American foreign policy is in troubling disarray. The result is unwelcome news for the world, which largely depends upon the United States to promote order in the absence of any other country able and willing to do so. And it is bad for the U.S., which cannot insulate itself from the world.
The concept that should inform American foreign policy is one that the Obama administration proposed in its first term: the pivot or rebalancing toward Asia, with decreasing emphasis on the Middle East. What has been missing is the commitment and discipline to implement this change in policy. President Obama's four-country Asian tour in recent days was a start, but it hardly made up for years of paying little heed to his own professed foreign-policy goals.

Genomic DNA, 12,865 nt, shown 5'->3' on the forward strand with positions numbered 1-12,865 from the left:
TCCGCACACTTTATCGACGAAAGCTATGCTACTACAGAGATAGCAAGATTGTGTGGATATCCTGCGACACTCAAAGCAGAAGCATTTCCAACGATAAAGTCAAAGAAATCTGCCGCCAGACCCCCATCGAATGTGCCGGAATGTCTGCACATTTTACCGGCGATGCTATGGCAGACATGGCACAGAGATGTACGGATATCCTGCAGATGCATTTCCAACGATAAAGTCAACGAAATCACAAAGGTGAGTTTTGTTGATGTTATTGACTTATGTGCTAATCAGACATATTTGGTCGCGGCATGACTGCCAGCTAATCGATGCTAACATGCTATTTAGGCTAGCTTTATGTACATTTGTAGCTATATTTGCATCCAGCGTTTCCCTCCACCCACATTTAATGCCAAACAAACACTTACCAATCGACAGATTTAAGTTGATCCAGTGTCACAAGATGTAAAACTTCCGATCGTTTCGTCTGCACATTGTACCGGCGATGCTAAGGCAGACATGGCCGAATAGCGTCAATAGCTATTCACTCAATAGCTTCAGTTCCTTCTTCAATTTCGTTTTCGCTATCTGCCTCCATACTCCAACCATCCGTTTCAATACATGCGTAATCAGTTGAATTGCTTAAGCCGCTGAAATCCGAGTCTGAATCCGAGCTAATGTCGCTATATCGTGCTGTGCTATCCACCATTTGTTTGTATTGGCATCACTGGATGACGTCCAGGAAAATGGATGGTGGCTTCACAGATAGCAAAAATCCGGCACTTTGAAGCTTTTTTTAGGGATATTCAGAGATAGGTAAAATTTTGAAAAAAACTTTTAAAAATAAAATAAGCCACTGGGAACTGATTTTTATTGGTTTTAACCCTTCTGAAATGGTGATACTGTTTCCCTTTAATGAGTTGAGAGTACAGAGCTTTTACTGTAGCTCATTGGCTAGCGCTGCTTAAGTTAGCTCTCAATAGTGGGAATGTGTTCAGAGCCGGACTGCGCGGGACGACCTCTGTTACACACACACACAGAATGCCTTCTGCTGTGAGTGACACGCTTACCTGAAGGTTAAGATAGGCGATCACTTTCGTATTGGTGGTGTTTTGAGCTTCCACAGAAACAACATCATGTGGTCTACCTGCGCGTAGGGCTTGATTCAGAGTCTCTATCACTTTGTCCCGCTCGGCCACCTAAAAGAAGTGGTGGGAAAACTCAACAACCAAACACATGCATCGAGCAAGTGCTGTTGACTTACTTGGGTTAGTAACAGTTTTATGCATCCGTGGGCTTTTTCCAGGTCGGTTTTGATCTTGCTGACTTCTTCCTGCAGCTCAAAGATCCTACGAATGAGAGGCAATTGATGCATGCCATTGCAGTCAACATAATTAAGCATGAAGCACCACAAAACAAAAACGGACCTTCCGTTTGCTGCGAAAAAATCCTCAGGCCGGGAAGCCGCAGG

This judgment may appear odd—at first glance the Obama administration does seem to have been moving away from the Middle East. U.S. combat forces are no longer in Iraq, and the number of U.S. military personnel in Afghanistan (now below 40,000) will soon be 10,000 or fewer. Yet the administration continues to articulate ambitious political goals in the region. The default U.S. policy option in the Middle East seems to be regime change, consisting of repeated calls for authoritarian leaders to leave power. First it was Hosni Mubarak in Egypt, then Moammar Gadhafi in Libya, followed by Bashar Assad in Syria.
Yet history shows that ousting leaders can be difficult, and even when it is not, it can be extremely hard to bring about a stable, alternative authority that is better for American preferences. The result is that the U.S. often finds itself with an uncomfortable choice: Either it must back off its declared goals, which makes America look weak and encourages widespread defiance, or it has to make good on its aims, which requires enormous investments in blood, treasure and time.